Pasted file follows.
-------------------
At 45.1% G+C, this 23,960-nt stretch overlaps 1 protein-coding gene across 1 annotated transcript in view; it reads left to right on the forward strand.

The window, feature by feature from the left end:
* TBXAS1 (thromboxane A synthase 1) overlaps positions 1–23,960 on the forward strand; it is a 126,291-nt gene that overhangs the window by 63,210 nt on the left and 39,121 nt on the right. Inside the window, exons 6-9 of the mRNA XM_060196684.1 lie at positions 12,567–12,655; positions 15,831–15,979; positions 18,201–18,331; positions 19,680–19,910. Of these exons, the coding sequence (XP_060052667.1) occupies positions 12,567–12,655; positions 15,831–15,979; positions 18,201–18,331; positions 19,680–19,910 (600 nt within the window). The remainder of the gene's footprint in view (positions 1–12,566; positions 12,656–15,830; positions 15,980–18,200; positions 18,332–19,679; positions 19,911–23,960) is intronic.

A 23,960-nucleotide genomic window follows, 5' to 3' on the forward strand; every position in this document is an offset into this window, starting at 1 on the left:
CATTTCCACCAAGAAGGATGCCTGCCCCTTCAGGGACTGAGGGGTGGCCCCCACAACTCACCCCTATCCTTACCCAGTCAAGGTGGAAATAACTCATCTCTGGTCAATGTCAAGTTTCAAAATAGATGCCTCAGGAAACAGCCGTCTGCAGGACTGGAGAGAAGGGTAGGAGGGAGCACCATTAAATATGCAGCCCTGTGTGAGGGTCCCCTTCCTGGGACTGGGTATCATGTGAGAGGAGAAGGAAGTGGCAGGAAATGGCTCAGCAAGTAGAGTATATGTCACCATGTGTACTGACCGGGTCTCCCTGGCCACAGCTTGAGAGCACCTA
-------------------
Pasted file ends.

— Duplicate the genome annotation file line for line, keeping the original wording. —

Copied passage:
At 45.1% G+C, this 23,960-nt stretch overlaps 1 protein-coding gene across 1 annotated transcript in view; it reads left to right on the forward strand.

The window, feature by feature from the left end:
* TBXAS1 (thromboxane A synthase 1) overlaps positions 1–23,960 on the forward strand; it is a 126,291-nt gene that overhangs the window by 63,210 nt on the left and 39,121 nt on the right. Inside the window, exons 6-9 of the mRNA XM_060196684.1 lie at positions 12,567–12,655; positions 15,831–15,979; positions 18,201–18,331; positions 19,680–19,910. Of these exons, the coding sequence (XP_060052667.1) occupies positions 12,567–12,655; positions 15,831–15,979; positions 18,201–18,331; positions 19,680–19,910 (600 nt within the window). The remainder of the gene's footprint in view (positions 1–12,566; positions 12,656–15,830; positions 15,980–18,200; positions 18,332–19,679; positions 19,911–23,960) is intronic.

A 23,960-nucleotide genomic window follows, 5' to 3' on the forward strand; every position in this document is an offset into this window, starting at 1 on the left:
CATTTCCACCAAGAAGGATGCCTGCCCCTTCAGGGACTGAGGGGTGGCCCCCACAACTCACCCCTATCCTTACCCAGTCAAGGTGGAAATAACTCATCTCTGGTCAATGTCAAGTTTCAAAATAGATGCCTCAGGAAACAGCCGTCTGCAGGACTGGAGAGAAGGGTAGGAGGGAGCACCATTAAATATGCAGCCCTGTGTGAGGGTCCCCTTCCTGGGACTGGGTATCATGTGAGAGGAGAAGGAAGTGGCAGGAAATGGCTCAGCAAGTAGAGTATATGTCACCATGTGTACTGACCGGGTCTCCCTGGCCACAGCTTGAGAGCACCTA